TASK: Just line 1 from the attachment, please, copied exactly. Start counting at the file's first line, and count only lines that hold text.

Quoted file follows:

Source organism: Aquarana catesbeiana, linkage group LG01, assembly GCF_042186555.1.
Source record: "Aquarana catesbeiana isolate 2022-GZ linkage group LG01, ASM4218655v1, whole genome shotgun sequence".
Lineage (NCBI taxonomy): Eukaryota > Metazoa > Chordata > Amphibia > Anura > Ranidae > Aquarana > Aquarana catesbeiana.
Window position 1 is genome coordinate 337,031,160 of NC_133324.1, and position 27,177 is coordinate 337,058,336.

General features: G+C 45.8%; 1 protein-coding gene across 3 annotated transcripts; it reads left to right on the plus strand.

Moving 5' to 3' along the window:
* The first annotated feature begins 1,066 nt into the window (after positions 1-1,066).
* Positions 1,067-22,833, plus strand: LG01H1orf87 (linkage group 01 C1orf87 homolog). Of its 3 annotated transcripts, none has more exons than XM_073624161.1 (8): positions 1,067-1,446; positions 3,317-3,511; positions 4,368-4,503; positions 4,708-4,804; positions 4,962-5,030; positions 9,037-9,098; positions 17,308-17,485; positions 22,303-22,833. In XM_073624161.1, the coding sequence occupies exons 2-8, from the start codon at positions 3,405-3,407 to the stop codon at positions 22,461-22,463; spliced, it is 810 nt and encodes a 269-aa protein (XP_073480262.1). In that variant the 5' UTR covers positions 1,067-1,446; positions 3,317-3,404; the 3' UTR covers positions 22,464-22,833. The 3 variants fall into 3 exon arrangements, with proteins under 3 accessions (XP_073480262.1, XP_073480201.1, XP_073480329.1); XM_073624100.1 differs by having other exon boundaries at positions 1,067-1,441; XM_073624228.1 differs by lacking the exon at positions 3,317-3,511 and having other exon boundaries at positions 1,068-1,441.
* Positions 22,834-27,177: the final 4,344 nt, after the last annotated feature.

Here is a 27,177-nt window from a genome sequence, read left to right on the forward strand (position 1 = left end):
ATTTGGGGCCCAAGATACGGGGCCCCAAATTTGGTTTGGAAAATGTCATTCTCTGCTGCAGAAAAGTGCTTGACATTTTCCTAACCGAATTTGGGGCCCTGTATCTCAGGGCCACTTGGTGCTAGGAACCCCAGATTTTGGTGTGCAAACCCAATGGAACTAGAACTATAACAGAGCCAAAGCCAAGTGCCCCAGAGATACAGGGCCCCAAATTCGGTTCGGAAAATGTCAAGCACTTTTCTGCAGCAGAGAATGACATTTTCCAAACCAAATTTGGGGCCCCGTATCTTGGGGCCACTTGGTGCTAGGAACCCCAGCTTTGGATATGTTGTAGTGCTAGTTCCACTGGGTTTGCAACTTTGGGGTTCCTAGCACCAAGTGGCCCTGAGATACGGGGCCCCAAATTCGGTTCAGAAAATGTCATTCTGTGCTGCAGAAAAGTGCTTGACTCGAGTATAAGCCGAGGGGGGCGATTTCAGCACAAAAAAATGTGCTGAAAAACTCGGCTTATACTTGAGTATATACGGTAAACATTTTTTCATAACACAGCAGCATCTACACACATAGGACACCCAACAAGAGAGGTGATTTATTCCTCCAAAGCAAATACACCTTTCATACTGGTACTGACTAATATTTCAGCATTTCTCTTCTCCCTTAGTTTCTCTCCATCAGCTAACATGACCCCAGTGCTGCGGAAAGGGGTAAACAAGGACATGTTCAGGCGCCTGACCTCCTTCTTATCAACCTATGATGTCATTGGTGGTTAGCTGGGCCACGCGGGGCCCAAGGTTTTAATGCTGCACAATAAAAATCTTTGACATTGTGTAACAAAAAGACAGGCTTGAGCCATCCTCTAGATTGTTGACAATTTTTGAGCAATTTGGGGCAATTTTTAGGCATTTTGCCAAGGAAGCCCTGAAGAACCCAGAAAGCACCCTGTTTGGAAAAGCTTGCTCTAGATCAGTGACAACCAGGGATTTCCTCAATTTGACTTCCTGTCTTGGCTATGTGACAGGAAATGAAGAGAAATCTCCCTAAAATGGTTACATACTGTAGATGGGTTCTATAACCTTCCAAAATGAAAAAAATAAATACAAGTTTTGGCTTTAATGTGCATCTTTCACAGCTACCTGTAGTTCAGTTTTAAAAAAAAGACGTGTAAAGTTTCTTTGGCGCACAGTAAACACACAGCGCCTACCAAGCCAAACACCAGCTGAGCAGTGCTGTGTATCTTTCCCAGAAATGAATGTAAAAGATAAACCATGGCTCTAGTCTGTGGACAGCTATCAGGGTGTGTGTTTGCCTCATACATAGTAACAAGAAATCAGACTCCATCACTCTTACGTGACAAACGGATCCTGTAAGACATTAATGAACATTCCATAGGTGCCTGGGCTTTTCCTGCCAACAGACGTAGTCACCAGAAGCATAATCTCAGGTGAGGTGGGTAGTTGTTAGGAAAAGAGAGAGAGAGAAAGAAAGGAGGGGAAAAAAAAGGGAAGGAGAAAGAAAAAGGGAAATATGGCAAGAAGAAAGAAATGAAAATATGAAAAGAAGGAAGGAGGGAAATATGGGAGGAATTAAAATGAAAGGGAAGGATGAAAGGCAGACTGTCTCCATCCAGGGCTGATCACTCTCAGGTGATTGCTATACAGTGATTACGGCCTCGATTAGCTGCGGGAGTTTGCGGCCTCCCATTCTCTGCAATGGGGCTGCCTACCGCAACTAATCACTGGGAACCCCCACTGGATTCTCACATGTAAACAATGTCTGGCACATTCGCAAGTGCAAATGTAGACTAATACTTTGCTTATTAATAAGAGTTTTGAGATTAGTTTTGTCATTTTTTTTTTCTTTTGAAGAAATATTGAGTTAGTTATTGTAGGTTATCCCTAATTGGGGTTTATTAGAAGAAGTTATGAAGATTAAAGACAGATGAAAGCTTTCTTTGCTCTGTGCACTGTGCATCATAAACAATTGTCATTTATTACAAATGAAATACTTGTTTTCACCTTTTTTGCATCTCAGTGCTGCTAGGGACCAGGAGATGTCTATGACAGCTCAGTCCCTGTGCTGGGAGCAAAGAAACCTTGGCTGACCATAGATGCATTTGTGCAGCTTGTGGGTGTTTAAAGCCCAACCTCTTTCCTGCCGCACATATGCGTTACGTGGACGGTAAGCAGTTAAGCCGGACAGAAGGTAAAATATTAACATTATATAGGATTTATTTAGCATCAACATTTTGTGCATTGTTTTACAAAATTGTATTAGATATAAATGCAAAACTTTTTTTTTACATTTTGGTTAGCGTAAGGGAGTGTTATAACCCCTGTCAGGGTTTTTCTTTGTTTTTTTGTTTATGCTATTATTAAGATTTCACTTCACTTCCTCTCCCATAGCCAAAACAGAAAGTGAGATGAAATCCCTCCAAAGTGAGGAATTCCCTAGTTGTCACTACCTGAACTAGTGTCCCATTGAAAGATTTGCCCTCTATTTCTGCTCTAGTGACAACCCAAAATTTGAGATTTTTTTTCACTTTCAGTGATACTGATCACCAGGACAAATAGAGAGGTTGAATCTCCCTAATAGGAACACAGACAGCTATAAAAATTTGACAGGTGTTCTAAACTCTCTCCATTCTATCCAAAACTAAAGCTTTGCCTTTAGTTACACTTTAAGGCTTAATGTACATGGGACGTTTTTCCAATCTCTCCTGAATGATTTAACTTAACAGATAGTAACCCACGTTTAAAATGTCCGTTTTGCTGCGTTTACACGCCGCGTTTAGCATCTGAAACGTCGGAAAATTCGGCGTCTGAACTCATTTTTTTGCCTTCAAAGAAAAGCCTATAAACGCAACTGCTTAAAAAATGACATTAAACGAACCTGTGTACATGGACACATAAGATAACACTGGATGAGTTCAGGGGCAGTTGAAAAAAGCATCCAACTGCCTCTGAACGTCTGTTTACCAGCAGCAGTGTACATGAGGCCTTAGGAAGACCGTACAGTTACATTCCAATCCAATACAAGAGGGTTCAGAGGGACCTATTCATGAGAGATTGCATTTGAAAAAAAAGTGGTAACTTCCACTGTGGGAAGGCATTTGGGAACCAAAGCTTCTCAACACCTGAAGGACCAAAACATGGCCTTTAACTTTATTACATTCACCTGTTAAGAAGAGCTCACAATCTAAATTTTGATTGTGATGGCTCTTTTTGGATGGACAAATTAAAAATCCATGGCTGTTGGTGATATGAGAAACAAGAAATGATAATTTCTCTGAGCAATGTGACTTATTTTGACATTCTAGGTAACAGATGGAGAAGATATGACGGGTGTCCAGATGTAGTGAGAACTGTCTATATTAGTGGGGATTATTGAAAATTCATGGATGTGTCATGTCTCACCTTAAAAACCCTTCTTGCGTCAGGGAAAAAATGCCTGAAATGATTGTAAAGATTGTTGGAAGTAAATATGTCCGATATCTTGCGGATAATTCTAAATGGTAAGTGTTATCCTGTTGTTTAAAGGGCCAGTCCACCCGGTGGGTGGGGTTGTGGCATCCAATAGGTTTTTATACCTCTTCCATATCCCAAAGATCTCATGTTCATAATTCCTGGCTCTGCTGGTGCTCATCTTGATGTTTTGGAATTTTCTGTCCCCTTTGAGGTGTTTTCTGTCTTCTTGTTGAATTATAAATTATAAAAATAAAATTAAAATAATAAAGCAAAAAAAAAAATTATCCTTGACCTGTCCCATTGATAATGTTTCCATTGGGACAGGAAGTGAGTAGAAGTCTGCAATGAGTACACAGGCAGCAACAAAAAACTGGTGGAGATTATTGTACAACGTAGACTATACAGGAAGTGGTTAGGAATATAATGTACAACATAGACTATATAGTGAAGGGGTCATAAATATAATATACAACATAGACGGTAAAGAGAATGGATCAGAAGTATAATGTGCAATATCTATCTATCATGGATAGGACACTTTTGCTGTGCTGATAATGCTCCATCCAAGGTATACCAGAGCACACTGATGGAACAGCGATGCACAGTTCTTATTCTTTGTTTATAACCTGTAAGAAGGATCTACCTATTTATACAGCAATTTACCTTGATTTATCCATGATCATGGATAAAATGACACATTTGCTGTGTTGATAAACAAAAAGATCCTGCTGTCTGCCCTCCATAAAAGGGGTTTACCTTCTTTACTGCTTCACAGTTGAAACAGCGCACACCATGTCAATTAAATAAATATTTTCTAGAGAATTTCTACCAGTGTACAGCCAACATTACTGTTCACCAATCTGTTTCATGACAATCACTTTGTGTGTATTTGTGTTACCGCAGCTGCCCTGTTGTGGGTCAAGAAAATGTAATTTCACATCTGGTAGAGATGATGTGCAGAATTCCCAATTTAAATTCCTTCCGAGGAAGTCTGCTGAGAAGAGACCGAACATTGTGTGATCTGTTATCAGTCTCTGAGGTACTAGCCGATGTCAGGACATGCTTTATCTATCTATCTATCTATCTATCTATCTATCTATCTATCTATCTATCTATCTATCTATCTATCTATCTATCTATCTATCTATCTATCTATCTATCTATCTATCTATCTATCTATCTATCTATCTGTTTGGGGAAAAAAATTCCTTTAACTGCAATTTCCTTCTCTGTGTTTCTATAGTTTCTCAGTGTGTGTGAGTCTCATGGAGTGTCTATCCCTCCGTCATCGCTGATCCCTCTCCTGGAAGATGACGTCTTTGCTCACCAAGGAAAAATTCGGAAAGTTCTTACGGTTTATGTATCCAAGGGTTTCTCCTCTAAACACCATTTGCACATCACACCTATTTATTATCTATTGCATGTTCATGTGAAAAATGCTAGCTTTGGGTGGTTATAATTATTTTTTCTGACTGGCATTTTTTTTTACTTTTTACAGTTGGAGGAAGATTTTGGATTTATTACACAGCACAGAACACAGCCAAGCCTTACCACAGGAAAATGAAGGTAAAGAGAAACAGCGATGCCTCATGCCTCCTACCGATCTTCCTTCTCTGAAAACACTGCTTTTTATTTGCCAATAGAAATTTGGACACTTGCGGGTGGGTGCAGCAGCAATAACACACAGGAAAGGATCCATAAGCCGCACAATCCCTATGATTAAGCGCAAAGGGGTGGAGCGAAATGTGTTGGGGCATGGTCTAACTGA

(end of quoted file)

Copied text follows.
Source organism: Aquarana catesbeiana, linkage group LG01, assembly GCF_042186555.1.